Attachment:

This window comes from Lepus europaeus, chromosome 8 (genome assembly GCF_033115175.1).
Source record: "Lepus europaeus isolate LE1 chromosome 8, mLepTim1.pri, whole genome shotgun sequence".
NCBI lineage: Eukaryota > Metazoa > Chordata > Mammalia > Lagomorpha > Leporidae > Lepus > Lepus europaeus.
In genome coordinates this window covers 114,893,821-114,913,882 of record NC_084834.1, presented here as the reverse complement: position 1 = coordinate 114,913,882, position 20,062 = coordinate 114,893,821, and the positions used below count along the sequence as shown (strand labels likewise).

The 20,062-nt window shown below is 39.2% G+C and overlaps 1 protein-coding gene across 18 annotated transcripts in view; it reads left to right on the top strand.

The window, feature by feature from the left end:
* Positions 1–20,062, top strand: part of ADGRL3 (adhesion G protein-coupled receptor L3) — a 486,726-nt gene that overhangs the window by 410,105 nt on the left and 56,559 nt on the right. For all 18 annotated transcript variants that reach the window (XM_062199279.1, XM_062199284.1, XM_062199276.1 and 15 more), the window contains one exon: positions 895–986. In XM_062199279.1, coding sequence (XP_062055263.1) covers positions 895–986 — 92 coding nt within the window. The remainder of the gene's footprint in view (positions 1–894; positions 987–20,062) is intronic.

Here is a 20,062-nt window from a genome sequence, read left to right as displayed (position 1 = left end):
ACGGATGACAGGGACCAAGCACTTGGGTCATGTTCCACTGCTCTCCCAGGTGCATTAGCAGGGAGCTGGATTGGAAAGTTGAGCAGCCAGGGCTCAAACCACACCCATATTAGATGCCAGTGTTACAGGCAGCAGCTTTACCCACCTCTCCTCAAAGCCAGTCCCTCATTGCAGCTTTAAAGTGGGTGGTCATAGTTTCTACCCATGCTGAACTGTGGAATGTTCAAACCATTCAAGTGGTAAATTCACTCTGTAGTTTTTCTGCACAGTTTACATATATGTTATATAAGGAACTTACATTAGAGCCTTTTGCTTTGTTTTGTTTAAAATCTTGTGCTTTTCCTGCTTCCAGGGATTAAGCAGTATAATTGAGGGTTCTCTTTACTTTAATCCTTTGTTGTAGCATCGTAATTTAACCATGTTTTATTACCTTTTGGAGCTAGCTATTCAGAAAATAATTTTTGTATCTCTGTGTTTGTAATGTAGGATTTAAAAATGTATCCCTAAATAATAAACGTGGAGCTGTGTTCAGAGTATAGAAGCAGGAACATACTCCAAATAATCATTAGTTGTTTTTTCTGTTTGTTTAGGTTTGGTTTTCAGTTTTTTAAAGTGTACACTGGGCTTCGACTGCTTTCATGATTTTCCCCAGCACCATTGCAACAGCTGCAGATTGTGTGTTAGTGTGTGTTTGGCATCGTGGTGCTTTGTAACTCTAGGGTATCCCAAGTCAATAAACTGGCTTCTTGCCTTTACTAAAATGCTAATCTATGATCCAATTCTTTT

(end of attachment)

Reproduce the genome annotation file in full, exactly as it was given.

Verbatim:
This window comes from Lepus europaeus, chromosome 8 (genome assembly GCF_033115175.1).
Source record: "Lepus europaeus isolate LE1 chromosome 8, mLepTim1.pri, whole genome shotgun sequence".
NCBI lineage: Eukaryota > Metazoa > Chordata > Mammalia > Lagomorpha > Leporidae > Lepus > Lepus europaeus.
In genome coordinates this window covers 114,893,821-114,913,882 of record NC_084834.1, presented here as the reverse complement: position 1 = coordinate 114,913,882, position 20,062 = coordinate 114,893,821, and the positions used below count along the sequence as shown (strand labels likewise).

The 20,062-nt window shown below is 39.2% G+C and overlaps 1 protein-coding gene across 18 annotated transcripts in view; it reads left to right on the top strand.

The window, feature by feature from the left end:
* Positions 1–20,062, top strand: part of ADGRL3 (adhesion G protein-coupled receptor L3) — a 486,726-nt gene that overhangs the window by 410,105 nt on the left and 56,559 nt on the right. For all 18 annotated transcript variants that reach the window (XM_062199279.1, XM_062199284.1, XM_062199276.1 and 15 more), the window contains one exon: positions 895–986. In XM_062199279.1, coding sequence (XP_062055263.1) covers positions 895–986 — 92 coding nt within the window. The remainder of the gene's footprint in view (positions 1–894; positions 987–20,062) is intronic.

Here is a 20,062-nt window from a genome sequence, read left to right as displayed (position 1 = left end):
ACGGATGACAGGGACCAAGCACTTGGGTCATGTTCCACTGCTCTCCCAGGTGCATTAGCAGGGAGCTGGATTGGAAAGTTGAGCAGCCAGGGCTCAAACCACACCCATATTAGATGCCAGTGTTACAGGCAGCAGCTTTACCCACCTCTCCTCAAAGCCAGTCCCTCATTGCAGCTTTAAAGTGGGTGGTCATAGTTTCTACCCATGCTGAACTGTGGAATGTTCAAACCATTCAAGTGGTAAATTCACTCTGTAGTTTTTCTGCACAGTTTACATATATGTTATATAAGGAACTTACATTAGAGCCTTTTGCTTTGTTTTGTTTAAAATCTTGTGCTTTTCCTGCTTCCAGGGATTAAGCAGTATAATTGAGGGTTCTCTTTACTTTAATCCTTTGTTGTAGCATCGTAATTTAACCATGTTTTATTACCTTTTGGAGCTAGCTATTCAGAAAATAATTTTTGTATCTCTGTGTTTGTAATGTAGGATTTAAAAATGTATCCCTAAATAATAAACGTGGAGCTGTGTTCAGAGTATAGAAGCAGGAACATACTCCAAATAATCATTAGTTGTTTTTTCTGTTTGTTTAGGTTTGGTTTTCAGTTTTTTAAAGTGTACACTGGGCTTCGACTGCTTTCATGATTTTCCCCAGCACCATTGCAACAGCTGCAGATTGTGTGTTAGTGTGTGTTTGGCATCGTGGTGCTTTGTAACTCTAGGGTATCCCAAGTCAATAAACTGGCTTCTTGCCTTTACTAAAATGCTAATCTATGATCCAATTCTTTT